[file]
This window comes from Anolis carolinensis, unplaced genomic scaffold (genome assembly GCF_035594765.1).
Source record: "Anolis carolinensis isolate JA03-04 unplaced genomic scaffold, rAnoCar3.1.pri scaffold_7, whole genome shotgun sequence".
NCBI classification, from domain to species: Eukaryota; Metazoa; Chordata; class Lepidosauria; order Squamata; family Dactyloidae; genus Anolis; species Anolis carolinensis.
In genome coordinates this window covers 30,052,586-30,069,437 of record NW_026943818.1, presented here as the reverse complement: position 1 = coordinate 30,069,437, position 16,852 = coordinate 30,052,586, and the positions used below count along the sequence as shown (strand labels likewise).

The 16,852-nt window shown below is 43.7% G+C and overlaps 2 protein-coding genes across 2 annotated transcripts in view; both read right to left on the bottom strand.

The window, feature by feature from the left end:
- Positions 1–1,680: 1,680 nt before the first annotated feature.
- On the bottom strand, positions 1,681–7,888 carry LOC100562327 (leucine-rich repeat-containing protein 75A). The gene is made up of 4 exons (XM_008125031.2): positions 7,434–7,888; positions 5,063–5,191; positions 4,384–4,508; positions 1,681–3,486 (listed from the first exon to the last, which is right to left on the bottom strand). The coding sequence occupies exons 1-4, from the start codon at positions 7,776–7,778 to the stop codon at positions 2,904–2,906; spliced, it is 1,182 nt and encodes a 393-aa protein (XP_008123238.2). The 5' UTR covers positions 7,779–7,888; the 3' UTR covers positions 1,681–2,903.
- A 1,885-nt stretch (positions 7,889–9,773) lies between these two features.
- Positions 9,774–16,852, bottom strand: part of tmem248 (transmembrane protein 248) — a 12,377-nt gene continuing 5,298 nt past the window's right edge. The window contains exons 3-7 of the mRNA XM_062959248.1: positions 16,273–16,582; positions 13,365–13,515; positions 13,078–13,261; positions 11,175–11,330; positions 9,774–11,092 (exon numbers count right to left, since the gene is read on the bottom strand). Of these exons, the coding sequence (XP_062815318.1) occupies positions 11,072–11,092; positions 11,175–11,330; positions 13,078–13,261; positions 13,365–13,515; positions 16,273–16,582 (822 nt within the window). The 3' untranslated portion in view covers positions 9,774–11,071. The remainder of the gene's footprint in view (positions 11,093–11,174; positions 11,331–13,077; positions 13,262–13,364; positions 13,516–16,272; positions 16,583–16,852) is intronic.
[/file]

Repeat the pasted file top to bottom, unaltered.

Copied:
This window comes from Anolis carolinensis, unplaced genomic scaffold (genome assembly GCF_035594765.1).
Source record: "Anolis carolinensis isolate JA03-04 unplaced genomic scaffold, rAnoCar3.1.pri scaffold_7, whole genome shotgun sequence".
NCBI classification, from domain to species: Eukaryota; Metazoa; Chordata; class Lepidosauria; order Squamata; family Dactyloidae; genus Anolis; species Anolis carolinensis.
In genome coordinates this window covers 30,052,586-30,069,437 of record NW_026943818.1, presented here as the reverse complement: position 1 = coordinate 30,069,437, position 16,852 = coordinate 30,052,586, and the positions used below count along the sequence as shown (strand labels likewise).

The 16,852-nt window shown below is 43.7% G+C and overlaps 2 protein-coding genes across 2 annotated transcripts in view; both read right to left on the bottom strand.

The window, feature by feature from the left end:
- Positions 1–1,680: 1,680 nt before the first annotated feature.
- On the bottom strand, positions 1,681–7,888 carry LOC100562327 (leucine-rich repeat-containing protein 75A). The gene is made up of 4 exons (XM_008125031.2): positions 7,434–7,888; positions 5,063–5,191; positions 4,384–4,508; positions 1,681–3,486 (listed from the first exon to the last, which is right to left on the bottom strand). The coding sequence occupies exons 1-4, from the start codon at positions 7,776–7,778 to the stop codon at positions 2,904–2,906; spliced, it is 1,182 nt and encodes a 393-aa protein (XP_008123238.2). The 5' UTR covers positions 7,779–7,888; the 3' UTR covers positions 1,681–2,903.
- A 1,885-nt stretch (positions 7,889–9,773) lies between these two features.
- Positions 9,774–16,852, bottom strand: part of tmem248 (transmembrane protein 248) — a 12,377-nt gene continuing 5,298 nt past the window's right edge. The window contains exons 3-7 of the mRNA XM_062959248.1: positions 16,273–16,582; positions 13,365–13,515; positions 13,078–13,261; positions 11,175–11,330; positions 9,774–11,092 (exon numbers count right to left, since the gene is read on the bottom strand). Of these exons, the coding sequence (XP_062815318.1) occupies positions 11,072–11,092; positions 11,175–11,330; positions 13,078–13,261; positions 13,365–13,515; positions 16,273–16,582 (822 nt within the window). The 3' untranslated portion in view covers positions 9,774–11,071. The remainder of the gene's footprint in view (positions 11,093–11,174; positions 11,331–13,077; positions 13,262–13,364; positions 13,516–16,272; positions 16,583–16,852) is intronic.